On average, a new species is discovered in the Greater Mekong Subregion (GMS) every three to four days. It is one of the most biologically diverse areas on the planet, which is why researchers have taken such a keen interest in it.
Unfortunately, there’s also habitat destruction, illegal wildlife trade and other human activities. This means we will lose many species to extinction before we can even discover them. Now researchers are in a rush to find and study these species before human activities drive animals to extinction.
Every year, the World Wildlife Fund puts out a report detailing all the new discoveries from the region. These include species of fish, plants, insects and even new species of mammals. From 1997 to 2015, researchers have discovered 2,409 new species in the region. In the last 30 years, however, human activities have decreased the forest by 30 percent.
Where is the Greater Mekong Subregion?
The region is comprised of five countries: Cambodia, Laos, Myanmar, Thailand and Vietnam. There are 300 million people that inhabit the area. Experts believe 80 percent of the population relies directly on the local ecosystem for food security.
There are 60 million people living in the lower Mekong basin. They rely directly on the Mekong River for their survival. The river is particularly rich with wildlife — there are three times as many fish per area than in the Amazon.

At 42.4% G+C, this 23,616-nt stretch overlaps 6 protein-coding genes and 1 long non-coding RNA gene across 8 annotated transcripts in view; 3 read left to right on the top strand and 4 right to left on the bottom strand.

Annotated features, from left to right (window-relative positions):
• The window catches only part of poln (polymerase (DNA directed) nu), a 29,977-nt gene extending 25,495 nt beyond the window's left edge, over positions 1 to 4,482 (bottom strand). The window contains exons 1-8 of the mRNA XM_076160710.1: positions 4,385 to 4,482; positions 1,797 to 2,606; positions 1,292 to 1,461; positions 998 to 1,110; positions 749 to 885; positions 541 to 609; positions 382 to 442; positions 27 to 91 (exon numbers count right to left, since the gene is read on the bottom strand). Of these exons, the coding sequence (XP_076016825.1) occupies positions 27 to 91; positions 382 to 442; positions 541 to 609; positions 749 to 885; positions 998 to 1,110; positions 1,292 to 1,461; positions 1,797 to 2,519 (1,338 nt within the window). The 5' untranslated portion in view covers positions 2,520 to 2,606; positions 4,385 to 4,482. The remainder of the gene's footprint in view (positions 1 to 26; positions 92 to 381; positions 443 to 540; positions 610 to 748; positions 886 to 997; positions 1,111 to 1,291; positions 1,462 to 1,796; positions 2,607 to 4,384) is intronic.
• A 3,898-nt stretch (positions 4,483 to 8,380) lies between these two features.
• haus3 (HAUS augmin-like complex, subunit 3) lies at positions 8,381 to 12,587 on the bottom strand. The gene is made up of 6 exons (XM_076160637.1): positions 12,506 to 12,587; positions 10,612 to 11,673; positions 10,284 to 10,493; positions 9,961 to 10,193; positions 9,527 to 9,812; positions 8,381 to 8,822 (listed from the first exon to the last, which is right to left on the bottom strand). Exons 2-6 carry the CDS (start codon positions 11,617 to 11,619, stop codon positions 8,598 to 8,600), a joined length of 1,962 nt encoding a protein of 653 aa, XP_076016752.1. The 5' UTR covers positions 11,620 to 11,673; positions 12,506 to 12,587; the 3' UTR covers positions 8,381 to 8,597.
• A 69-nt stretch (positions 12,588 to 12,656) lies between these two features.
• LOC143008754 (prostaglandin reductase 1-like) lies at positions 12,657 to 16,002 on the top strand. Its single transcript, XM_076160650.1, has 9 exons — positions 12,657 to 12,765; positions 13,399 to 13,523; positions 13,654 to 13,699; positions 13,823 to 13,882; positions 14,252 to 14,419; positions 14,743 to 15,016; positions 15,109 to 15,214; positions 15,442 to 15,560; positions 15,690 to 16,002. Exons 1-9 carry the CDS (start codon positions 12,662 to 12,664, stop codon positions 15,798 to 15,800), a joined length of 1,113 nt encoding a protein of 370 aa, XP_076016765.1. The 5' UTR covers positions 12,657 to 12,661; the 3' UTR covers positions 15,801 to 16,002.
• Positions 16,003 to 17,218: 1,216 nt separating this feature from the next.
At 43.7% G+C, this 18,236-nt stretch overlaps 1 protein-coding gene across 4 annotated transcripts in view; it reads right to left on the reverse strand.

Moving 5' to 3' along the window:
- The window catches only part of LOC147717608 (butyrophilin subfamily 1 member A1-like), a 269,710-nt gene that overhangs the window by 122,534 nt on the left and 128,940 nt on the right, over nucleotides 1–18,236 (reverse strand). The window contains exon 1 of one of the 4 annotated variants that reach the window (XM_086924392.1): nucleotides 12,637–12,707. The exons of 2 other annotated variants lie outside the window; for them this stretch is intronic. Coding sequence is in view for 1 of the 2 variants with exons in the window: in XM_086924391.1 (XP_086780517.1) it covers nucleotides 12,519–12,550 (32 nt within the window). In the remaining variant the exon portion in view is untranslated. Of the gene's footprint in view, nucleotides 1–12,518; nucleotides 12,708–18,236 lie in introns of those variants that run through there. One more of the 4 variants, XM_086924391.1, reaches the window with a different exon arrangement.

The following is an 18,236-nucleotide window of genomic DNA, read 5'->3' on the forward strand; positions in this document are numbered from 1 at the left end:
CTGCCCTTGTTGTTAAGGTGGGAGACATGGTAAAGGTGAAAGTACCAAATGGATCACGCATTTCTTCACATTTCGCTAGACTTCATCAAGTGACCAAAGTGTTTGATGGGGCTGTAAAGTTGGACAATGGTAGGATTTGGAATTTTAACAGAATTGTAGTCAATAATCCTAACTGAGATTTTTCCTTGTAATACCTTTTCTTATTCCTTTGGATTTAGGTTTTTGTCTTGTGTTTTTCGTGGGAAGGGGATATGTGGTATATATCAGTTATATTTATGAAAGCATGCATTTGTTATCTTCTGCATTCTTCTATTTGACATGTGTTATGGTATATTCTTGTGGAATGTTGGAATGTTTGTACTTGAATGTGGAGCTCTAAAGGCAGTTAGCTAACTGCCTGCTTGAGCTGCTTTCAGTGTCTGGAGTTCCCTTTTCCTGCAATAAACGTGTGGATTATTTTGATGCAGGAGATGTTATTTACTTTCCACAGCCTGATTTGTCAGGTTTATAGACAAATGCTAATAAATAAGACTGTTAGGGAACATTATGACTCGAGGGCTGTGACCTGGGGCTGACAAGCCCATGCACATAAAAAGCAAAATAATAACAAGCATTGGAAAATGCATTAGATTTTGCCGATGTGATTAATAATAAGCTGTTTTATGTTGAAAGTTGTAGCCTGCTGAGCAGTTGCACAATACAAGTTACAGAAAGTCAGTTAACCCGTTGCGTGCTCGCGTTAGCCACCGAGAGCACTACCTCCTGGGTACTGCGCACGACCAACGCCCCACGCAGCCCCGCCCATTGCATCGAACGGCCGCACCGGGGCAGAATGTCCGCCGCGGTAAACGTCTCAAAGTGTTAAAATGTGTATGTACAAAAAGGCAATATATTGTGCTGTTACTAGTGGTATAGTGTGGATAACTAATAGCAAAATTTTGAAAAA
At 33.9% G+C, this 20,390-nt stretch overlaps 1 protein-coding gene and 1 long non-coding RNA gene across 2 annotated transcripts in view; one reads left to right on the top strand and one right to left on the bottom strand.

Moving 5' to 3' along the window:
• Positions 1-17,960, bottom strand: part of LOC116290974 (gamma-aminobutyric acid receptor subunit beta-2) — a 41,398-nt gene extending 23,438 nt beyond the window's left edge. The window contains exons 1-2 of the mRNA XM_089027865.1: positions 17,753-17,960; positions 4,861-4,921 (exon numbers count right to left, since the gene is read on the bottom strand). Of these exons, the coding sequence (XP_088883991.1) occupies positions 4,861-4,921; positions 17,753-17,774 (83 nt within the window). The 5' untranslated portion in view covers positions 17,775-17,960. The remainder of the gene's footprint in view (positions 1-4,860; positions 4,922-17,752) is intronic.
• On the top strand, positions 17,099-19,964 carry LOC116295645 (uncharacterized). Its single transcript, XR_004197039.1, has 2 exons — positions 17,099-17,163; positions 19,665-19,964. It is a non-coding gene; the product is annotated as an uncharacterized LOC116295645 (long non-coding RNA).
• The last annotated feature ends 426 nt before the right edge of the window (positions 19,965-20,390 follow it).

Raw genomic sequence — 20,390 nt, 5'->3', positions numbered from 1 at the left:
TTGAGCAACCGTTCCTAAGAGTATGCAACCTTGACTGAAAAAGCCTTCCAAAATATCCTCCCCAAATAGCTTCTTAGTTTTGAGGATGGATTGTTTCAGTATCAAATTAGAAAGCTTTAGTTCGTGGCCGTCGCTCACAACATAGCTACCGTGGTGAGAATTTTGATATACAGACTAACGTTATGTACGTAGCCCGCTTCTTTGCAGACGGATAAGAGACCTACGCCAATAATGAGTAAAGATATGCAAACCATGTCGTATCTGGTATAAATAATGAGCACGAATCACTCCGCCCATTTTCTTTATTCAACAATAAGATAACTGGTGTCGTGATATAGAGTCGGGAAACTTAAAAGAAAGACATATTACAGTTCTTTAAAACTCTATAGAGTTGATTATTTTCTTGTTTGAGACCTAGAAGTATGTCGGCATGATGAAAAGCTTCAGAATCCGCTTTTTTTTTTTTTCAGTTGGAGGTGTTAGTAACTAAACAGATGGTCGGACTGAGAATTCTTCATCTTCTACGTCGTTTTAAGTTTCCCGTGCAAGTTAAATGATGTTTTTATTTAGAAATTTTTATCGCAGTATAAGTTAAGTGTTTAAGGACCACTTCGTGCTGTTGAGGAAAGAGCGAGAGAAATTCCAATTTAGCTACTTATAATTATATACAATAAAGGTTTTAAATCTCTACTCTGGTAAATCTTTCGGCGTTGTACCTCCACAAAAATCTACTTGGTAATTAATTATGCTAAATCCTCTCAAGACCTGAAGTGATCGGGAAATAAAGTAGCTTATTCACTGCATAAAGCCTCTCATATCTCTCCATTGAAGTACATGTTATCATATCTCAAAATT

According to the World Wildlife Fund, the area is home to more than 430 types of mammals, 800 reptile species, 1200 bird species, 1100 types of fish and over 20,000 different plant species. In other words, it is a biodiversity-enthusiast’s dream.
What have researchers discovered in the region?
The World Wildlife Fund report says that in 2015, researchers discovered 163 new species, averaging a new discovery every 2.7 days. The abundance of new discoveries helps to illustrate just how much there is still yet to discover. It also shows us how much we don’t know about all of the connected ecosystems that make up our planet. Some of the more interesting discoveries made this year include:
“Ziggy stardust” snake (Parafimbrios lao)
The world lost David Bowie this year, but his snake doppelganger was discovered in Laos. The unique color patterns found on the snake’s head evidently reminded researchers of the famous singer.
Researcher Alexandre Teynié discovered the species. He deemed it unique from close relatives due to the number of scales and upper teeth, as well as it’s Bowie-esque haircut. The team, led by Teynie, later found another member of the Parafimbrios species in another region of Laos.
Klingon newt (Tylototriton anguliceps)
It shouldn’t be a surprise that some Star Trek fans occasionally discover new species in the Greater Mekong Subregion. After all, the phrase “to boldly go where no one has gone before” could also apply to researchers in the area.
Dr. Porrawee Pomchote and his team of researchers discovered this six- to seven-centimeter-long newt in Thailand. Evidently, they felt the newt resembled the Star Trek klingon species enough to be named after them. Pomchote first began researching the species in 2007. This species of newt is unique from any other, due to a unique dorsal ridge and markings.
The region is home to many endangered mammals
Because of their size, mammals tend to be easy to find. That’s why it’s particularly exciting when researchers find a mammal that hasn’t already been discovered.